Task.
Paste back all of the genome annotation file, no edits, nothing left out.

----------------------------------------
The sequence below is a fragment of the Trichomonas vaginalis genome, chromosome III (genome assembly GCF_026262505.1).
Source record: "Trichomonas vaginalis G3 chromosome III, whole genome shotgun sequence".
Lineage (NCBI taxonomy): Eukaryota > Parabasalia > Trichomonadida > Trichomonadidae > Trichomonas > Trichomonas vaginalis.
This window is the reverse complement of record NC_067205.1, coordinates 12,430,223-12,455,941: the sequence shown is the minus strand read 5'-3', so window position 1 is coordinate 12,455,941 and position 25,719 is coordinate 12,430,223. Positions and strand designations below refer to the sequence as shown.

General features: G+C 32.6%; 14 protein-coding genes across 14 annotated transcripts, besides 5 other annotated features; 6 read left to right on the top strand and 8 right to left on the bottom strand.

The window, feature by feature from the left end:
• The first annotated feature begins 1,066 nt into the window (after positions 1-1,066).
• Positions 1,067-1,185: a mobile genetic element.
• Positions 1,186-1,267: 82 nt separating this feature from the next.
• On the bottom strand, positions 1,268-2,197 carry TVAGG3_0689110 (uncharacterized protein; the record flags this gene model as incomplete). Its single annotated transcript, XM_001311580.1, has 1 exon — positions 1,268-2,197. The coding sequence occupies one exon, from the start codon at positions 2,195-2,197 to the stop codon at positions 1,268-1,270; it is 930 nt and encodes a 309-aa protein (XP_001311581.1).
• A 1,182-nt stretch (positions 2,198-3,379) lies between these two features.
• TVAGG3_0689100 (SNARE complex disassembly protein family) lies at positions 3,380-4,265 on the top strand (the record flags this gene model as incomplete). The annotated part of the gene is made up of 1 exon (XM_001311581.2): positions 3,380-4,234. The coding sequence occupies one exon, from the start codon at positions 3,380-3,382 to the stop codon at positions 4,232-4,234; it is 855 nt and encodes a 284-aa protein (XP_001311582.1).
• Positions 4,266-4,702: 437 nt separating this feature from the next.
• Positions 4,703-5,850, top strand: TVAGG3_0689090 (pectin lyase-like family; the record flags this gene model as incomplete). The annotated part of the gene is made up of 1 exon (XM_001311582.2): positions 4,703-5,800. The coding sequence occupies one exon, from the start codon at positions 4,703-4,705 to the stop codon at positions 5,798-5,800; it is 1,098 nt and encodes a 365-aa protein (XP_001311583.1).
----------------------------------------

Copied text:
The sequence below is a fragment of the Trichomonas vaginalis genome, chromosome III (genome assembly GCF_026262505.1).
Source record: "Trichomonas vaginalis G3 chromosome III, whole genome shotgun sequence".
Lineage (NCBI taxonomy): Eukaryota > Parabasalia > Trichomonadida > Trichomonadidae > Trichomonas > Trichomonas vaginalis.
This window is the reverse complement of record NC_067205.1, coordinates 12,430,223-12,455,941: the sequence shown is the minus strand read 5'-3', so window position 1 is coordinate 12,455,941 and position 25,719 is coordinate 12,430,223. Positions and strand designations below refer to the sequence as shown.

General features: G+C 32.6%; 14 protein-coding genes across 14 annotated transcripts, besides 5 other annotated features; 6 read left to right on the top strand and 8 right to left on the bottom strand.

The window, feature by feature from the left end:
• The first annotated feature begins 1,066 nt into the window (after positions 1-1,066).
• Positions 1,067-1,185: a mobile genetic element.
• Positions 1,186-1,267: 82 nt separating this feature from the next.
• On the bottom strand, positions 1,268-2,197 carry TVAGG3_0689110 (uncharacterized protein; the record flags this gene model as incomplete). Its single annotated transcript, XM_001311580.1, has 1 exon — positions 1,268-2,197. The coding sequence occupies one exon, from the start codon at positions 2,195-2,197 to the stop codon at positions 1,268-1,270; it is 930 nt and encodes a 309-aa protein (XP_001311581.1).
• A 1,182-nt stretch (positions 2,198-3,379) lies between these two features.
• TVAGG3_0689100 (SNARE complex disassembly protein family) lies at positions 3,380-4,265 on the top strand (the record flags this gene model as incomplete). The annotated part of the gene is made up of 1 exon (XM_001311581.2): positions 3,380-4,234. The coding sequence occupies one exon, from the start codon at positions 3,380-3,382 to the stop codon at positions 4,232-4,234; it is 855 nt and encodes a 284-aa protein (XP_001311582.1).
• Positions 4,266-4,702: 437 nt separating this feature from the next.
• Positions 4,703-5,850, top strand: TVAGG3_0689090 (pectin lyase-like family; the record flags this gene model as incomplete). The annotated part of the gene is made up of 1 exon (XM_001311582.2): positions 4,703-5,800. The coding sequence occupies one exon, from the start codon at positions 4,703-4,705 to the stop codon at positions 5,798-5,800; it is 1,098 nt and encodes a 365-aa protein (XP_001311583.1).